Key Principles for Providing Speech-Language Services to English Language Learners. Presentation by Sarah Abbott TE 845/ Fritzen November 14, 2010. Key Principles for Providing Speech-Language Services to English Language Learners.
Presentation by Sarah Abbott
TE 845/ Fritzen
November 14, 2010
The roles and responsibilities of school-based speech language pathologists are numerous, especially for clinicians who have English language learners (ELLs) on their caseloads.
This presentation outlines the Knowledge and Skills for Cultural and Linguistics Services (ASHA, 2004) and provides critical information for SLPs working with ELLs.
The American Speech-Language and Hearing Association (ASHA) requires specific knowledge and skills of clinicians providing cultural and linguistic services clearly outlined in the Knowledge and Skills Needed by Speech-Language Pathologists and Audiologists to Provide Culturally and Linguistically Appropriate Services [Knowledge and Skills].
American Speech-Language-Hearing Associations (2010) SLP Caseload Characteristics, 2010 Schools Survey
2. Work collaboratively with translators/interpreters
Ensure that translators/interpreters will provide accurate translation
“4.0 Role: Obtain knowledge base needed to distinguish typical and disordered language of clients/patients.”
At the 2009 ASHA Convention, Karen Harris presented her research on the current assessment practices for English Language Learners. During this presentation she reminded colleagues that it is an SLP’s responsibility to distinguish a disability from cultural differences (Harris, 2009)
SLPs must also be able to determine students’ typical speech and langauge development in their community and communication environment. They must also understand how sociolinguistic and cultural components impact second language learning.
School administrators are legally responsible for providing a translator for family members when necessary.
In 2005, Michale immigrated with her family to the United States from Turkey. She was placed a gen ed, whole-English classroom and ESL support was provided. In 2006 she was tested and diagnosed with a speech and language impairment after which she began receiving services from the school’s SLP. Turkish and Russian are spoken in Michale’s home and her parents do not speak English. During conferences and IEP meetings, Mikale’s older brother serves as the translator at her parents request.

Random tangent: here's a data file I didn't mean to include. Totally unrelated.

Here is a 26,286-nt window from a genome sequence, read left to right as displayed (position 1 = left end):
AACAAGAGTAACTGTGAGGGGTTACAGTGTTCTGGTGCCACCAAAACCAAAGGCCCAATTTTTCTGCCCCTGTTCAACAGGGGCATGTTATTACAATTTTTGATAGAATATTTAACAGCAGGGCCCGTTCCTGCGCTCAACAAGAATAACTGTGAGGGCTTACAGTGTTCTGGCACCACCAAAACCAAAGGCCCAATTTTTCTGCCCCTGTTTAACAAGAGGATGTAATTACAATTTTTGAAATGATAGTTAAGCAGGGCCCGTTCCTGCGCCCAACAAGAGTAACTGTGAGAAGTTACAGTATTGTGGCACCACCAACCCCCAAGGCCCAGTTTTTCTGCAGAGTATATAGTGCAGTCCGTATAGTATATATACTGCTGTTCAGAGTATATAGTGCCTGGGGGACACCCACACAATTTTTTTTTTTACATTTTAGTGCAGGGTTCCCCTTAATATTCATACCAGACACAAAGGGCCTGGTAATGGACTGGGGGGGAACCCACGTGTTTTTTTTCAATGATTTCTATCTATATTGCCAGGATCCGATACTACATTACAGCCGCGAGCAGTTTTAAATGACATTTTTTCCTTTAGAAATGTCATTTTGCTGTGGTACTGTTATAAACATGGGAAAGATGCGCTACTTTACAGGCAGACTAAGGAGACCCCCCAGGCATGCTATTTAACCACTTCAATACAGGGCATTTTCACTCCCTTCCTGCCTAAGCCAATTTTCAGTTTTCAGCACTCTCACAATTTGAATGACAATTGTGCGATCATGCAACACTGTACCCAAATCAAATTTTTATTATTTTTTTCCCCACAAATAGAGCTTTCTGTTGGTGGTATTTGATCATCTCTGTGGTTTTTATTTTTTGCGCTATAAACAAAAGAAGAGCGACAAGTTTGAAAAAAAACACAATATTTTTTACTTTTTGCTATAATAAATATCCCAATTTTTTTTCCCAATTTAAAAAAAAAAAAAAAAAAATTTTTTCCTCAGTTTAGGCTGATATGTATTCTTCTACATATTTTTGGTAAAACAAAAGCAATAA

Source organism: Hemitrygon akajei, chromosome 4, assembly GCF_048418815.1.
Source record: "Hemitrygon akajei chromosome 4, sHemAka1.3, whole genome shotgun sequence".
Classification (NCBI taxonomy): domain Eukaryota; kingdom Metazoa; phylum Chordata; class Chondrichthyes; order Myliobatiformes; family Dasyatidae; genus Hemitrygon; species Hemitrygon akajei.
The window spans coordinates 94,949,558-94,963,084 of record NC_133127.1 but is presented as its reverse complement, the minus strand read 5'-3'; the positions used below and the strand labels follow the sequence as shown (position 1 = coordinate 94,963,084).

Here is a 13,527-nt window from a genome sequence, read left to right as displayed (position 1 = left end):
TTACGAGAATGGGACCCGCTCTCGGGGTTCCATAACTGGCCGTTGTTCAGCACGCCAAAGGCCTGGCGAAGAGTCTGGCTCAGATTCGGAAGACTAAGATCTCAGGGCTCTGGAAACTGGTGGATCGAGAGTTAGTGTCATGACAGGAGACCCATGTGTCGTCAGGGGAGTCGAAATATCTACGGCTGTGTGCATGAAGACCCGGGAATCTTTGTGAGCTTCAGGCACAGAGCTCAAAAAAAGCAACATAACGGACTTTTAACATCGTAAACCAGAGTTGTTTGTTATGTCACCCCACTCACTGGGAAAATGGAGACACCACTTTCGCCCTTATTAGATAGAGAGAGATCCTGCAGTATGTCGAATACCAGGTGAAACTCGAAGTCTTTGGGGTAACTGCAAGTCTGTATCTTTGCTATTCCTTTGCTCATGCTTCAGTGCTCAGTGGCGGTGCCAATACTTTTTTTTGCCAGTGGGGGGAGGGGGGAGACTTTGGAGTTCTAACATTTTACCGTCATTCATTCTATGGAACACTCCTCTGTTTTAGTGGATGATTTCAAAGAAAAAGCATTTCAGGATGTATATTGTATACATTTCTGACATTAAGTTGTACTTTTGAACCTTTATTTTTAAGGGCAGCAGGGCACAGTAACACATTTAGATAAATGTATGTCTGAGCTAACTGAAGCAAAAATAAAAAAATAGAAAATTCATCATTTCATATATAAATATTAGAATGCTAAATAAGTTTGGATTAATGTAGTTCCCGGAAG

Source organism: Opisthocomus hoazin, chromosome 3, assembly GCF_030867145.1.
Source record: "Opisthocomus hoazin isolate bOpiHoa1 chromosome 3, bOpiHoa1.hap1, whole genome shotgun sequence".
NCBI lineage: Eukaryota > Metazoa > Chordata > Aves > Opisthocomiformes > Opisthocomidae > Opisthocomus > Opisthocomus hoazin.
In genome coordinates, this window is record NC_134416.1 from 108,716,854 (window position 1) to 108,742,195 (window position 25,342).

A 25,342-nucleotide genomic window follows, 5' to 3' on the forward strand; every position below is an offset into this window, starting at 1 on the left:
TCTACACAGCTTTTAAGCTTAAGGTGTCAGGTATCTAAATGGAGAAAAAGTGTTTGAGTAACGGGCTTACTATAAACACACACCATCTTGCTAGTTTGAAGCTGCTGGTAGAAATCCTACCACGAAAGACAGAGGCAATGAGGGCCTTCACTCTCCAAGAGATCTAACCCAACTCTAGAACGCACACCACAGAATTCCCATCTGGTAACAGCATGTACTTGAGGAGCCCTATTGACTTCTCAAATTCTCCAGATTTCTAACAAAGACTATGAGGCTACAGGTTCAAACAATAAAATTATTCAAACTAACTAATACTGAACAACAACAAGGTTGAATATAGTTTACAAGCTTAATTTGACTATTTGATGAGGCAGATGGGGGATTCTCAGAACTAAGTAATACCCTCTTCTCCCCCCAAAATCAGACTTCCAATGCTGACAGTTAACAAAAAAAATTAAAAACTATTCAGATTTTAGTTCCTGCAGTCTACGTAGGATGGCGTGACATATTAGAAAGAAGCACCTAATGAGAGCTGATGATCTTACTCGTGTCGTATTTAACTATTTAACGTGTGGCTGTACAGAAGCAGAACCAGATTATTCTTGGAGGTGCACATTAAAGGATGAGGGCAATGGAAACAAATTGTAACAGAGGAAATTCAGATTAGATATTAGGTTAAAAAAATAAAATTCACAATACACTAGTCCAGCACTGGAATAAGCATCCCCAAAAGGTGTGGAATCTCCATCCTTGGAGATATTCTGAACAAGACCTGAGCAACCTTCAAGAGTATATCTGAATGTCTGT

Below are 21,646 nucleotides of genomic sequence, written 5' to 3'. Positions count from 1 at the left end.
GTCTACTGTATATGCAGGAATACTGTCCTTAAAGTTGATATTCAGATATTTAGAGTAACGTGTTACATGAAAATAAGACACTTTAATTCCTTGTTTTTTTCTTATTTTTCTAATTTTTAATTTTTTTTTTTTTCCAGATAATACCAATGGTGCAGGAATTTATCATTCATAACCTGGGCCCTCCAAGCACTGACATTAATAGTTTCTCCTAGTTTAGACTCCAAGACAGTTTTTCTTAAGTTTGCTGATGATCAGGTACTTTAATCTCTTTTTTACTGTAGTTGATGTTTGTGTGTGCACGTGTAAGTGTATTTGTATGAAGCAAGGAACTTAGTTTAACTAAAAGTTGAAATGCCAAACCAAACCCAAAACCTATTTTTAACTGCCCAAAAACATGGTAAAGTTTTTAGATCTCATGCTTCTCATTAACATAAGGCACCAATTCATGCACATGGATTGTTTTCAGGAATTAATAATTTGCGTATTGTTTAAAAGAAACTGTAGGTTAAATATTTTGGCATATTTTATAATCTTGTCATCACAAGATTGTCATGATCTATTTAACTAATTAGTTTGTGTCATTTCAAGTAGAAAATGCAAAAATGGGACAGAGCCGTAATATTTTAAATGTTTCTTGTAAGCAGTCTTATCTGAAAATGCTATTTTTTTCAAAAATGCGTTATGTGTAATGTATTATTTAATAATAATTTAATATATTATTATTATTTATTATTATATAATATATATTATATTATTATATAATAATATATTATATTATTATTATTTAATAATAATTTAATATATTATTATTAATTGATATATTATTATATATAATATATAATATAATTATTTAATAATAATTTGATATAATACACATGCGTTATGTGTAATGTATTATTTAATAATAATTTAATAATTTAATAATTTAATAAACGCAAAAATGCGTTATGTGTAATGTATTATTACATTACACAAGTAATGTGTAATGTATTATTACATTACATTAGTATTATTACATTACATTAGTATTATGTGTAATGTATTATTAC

Why might this be a concern?
“5.0 Role: Identification/Assessment of typical and disordered language. This includes knowledge and skills related to: Assessment materials/tests/tools
Appropriate use of published test materials in language assessment including standardized norm-referenced tests and criterion- referenced tests, including analyzing normative sampling limitations, general psychometric issues especially related to validity and reliability, and inherent cultural and linguistic biases in these test materials.
Application of appropriate criteria so that assessment materials/ tests/tools that fail to meet standards be used as informal probes, with no accompanying scores.
Inherent problems in using translated tests so that translated tests are used only as informal probes, with no accompanying scores
Appropriate use of alternative approaches to assessment including dynamic assessment, portfolio assessment, structured observation, narrative assessment, academic and social language sampling, interview assessment tools, and curriculum-based procedures, including analysis of validity, reliability, and inherent cultural and linguistic biases.
How cultural and linguistic biases in assessment tools impact on an appropriate differential diagnosis between a language disorder and a language difference.
The following tasks that need to be completed in order to begin providing speech-language services:
“1.0 Role: Sensitivity to cultural and linguistic differences that affect the identification, assessment, treatment and management of communication disorders/differences in persons.”
“In the clinical setting, SLPs and audiologists are challenged to accurately diagnose clients’ problems, establish appropriate treatment, and motivate them to comply with the recommended course of treatment. Yet, our clients’ cultural beliefs will affect how they describe their health problems, the manner in which they present their symptoms, who they seek for health care, how long they remain in care, and how they evaluate the care provided,” (Tomoeda & Bayles, 2002).